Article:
The goal isn’t to provide as many students as possible with our top schools’ valuable educational resources, and then use that knowledge and skill to improve everyone’s quality of life.

Universities, on the other hand, limit enrolment and price their degree programs similarly to how markets price diamonds.

The downward pricing pressure that competition constantly exerts on prices, as it does practically everywhere else in a free economy, is absent here. We hoard and protect the best educators’ abilities, making them available to a privileged few.

If Harvard and Princeton, the University of Michigan, the California system, and other colleges had embraced a purpose to produce the greatest good for the largest number of people, millions of people might attend lectures by the most gifted and intelligent professors over the internet.

Alan Murray of Fortune magazine sent me a newsletter on a recent merger, which got me thinking about this.

According to Axios’ executive summary, the deal is a watershed moment for the ESG movement: a model of corporate governance that benefits society and the environment.

In other words, stakeholder capitalists are having a nice day. “Blackbaud’s software enables schools and businesses to manage employee donating and volunteering,” according to the company, allowing employees to identify ways to contribute to the greater good.

EVERFI, meanwhile, provides financial literacy, health, and wellness teaching software to over 25,000 U.S. elementary schools, as well as banks and other businesses. It is encouraging social good for those who may be using Blackbaud’s systems to enhance their own lives and build better futures in their communities.

According to Axios, the deal is a win for educational technology. Two cutting-edge technology companies dedicated to making the world a better place have merged to form a more powerful force for good. And online education is at the center of it all. Online education is effective.

The timing is ideal for this. But we need a lot more businesses like Blackbaud and EVERFLI, which see a huge opportunity in the technology field they’re in.

Innovative companies like these can offer social justice to everyone by realizing how to put networked software to work for any student if they have a wider vision.

If organizations like these realize the wider concerns at stake and leverage what they are doing to bring down the cost of education while making it far more accessible, this is an invention that might enable every single K-PH.D student to get a more effective education at a more cheap price.

Elite colleges could profit by cutting the cost of online attendance and increasing access to lectures by an order of magnitude: millions of people could sign up for classes.

They compensate for lower tuitions by increasing volume by a factor of ten. What may be overlooked in such a merger is that social justice currently means an affordable advanced education in any field, on any subject, for the majority of the American population, who can barely afford a house and a college degree at the same time due to wildly rising inflation in those big-ticket items.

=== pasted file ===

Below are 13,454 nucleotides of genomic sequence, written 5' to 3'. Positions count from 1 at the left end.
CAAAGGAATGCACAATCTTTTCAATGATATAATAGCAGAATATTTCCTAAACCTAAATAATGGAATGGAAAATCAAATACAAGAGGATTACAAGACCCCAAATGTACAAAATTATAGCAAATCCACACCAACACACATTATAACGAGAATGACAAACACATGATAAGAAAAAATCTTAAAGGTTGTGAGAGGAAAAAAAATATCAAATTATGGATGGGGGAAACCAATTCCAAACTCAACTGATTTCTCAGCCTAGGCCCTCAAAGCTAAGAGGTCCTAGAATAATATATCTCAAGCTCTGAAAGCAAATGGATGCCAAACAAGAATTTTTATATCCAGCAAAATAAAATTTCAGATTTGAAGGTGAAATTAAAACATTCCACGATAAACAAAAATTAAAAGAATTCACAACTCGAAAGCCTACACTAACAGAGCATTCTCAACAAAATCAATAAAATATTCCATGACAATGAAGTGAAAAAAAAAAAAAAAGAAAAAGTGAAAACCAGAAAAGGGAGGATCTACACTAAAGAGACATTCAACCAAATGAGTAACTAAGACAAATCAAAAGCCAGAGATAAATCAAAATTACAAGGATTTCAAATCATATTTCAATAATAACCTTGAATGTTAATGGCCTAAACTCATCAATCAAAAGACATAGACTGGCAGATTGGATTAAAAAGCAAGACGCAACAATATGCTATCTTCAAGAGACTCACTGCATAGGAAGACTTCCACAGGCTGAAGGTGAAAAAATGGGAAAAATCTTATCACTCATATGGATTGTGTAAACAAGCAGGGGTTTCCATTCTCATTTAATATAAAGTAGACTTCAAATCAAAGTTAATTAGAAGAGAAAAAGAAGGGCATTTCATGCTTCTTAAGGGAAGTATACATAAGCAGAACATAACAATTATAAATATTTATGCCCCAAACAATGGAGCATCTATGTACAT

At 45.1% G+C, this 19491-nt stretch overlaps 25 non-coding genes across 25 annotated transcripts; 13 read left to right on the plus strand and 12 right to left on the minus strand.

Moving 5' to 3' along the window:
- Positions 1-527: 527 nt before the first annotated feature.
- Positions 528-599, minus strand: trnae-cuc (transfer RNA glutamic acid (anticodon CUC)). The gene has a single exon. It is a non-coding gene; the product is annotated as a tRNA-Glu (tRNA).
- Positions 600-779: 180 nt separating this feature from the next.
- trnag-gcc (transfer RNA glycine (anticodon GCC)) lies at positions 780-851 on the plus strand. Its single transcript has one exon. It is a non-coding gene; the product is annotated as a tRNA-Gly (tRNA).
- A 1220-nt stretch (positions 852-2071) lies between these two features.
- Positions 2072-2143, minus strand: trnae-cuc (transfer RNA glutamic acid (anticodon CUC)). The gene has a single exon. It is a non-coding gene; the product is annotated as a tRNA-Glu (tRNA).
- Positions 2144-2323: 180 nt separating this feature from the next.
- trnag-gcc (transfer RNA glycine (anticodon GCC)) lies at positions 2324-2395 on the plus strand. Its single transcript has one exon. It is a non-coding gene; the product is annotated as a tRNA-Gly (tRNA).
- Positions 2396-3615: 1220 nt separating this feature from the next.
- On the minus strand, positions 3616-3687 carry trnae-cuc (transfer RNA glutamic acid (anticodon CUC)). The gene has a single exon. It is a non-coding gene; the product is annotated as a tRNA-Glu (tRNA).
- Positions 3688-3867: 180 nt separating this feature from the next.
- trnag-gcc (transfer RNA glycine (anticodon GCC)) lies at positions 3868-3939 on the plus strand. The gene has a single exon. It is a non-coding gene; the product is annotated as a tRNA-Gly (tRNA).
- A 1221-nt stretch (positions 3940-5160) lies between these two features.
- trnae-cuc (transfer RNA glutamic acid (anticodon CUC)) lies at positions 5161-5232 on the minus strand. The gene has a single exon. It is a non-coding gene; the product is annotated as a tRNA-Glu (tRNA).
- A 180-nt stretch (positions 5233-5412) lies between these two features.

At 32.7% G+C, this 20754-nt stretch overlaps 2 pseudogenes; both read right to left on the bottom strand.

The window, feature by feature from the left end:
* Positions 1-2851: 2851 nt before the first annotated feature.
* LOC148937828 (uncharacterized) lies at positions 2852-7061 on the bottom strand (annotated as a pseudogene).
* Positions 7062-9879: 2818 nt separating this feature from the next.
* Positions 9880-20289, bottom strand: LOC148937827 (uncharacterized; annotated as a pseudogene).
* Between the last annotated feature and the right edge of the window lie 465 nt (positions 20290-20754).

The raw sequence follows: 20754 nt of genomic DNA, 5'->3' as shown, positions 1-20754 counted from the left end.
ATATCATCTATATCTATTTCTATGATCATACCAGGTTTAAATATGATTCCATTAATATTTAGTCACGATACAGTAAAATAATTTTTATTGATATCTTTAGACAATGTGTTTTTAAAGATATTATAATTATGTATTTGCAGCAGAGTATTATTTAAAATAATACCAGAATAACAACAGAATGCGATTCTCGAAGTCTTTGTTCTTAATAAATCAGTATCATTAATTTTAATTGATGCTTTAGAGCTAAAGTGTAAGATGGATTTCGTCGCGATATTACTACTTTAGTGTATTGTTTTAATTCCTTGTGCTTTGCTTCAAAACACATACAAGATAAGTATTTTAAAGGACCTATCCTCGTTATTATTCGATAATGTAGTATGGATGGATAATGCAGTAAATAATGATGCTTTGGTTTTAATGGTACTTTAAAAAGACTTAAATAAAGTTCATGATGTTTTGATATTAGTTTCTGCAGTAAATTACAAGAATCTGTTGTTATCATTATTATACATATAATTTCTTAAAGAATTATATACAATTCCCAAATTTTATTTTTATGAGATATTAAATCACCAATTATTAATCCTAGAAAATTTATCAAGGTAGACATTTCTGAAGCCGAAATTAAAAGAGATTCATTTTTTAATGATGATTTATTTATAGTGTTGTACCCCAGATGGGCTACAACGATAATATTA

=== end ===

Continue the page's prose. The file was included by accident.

To say there’s a lot to be done is an understatement. In the most well-funded universities, opposition to it will be fierce. Infoworld provides an excellent summary of our situation:

“Students who are now learning remotely in traditional schools and universities report that the quality of the learning experience has decreased in survey after poll.”

They also claim that schools and universities are unprepared for online learning and that the tools available are outdated and difficult to use. Outages are ubiquitous, and communication channels between students and instructors are frequently difficult to navigate.”

It’s easy to see how corporations like Blackbaud, with their digital expertise, could step in to help make these processes more efficient—with the help of our current schools. But, if that happens, the most important step is for our universities to respond to the new economic realities.

They must provide high-quality, low-cost education by developing value-creating systems that rely less on the traditional signifier of a quality education—the name of a prestigious school on the diploma—and more on metrics that measure the curriculum’s results for the student, as well as reliable testing that verifies what has been learned.

If the expense of education no longer matters to most people, a treasure trove of instruction and knowledge may be made available to a potentially massive student body.

The cost of online learning should be much cheaper than the cost of traditional campus education, however, the cost of traditional education could stay the same or increase. During the pandemic, this did not occur.

“There appears to be no significant discount for online remote learning compared to tuition that includes supporting classrooms and other structures that cater to in-person instruction,” reports Infoworld.

Last year, Harvard University declared that all course instruction would be done online beginning with the first semester of the school year. Tuition for the entire year, however, would remain the same at $49,653.

That might mean a $200K tuition bill paid with a student loan that will take years to repay—possibly by a kid who never stepped foot on school.”

There should be a way for educational institutions to make their superior curriculums and talented professors available to the majority of students while still maintaining the elite premium attached to on-campus schooling, with its rich social networking opportunities and potentially deeper and more nuanced learning experiences.

This little merging of two distance learning businesses with a social good objective isn’t going to change the world right now, but the people involved should be thinking about it in these terms in the future.

Others in positions to bring a new disruptive paradigm to advanced education should pay attention to what’s going on here. It’s efficient, just, and has the potential to be extremely profitable: and it’s democratic in a way that helps students all around the world.

An Educational Revolution Waiting To Happen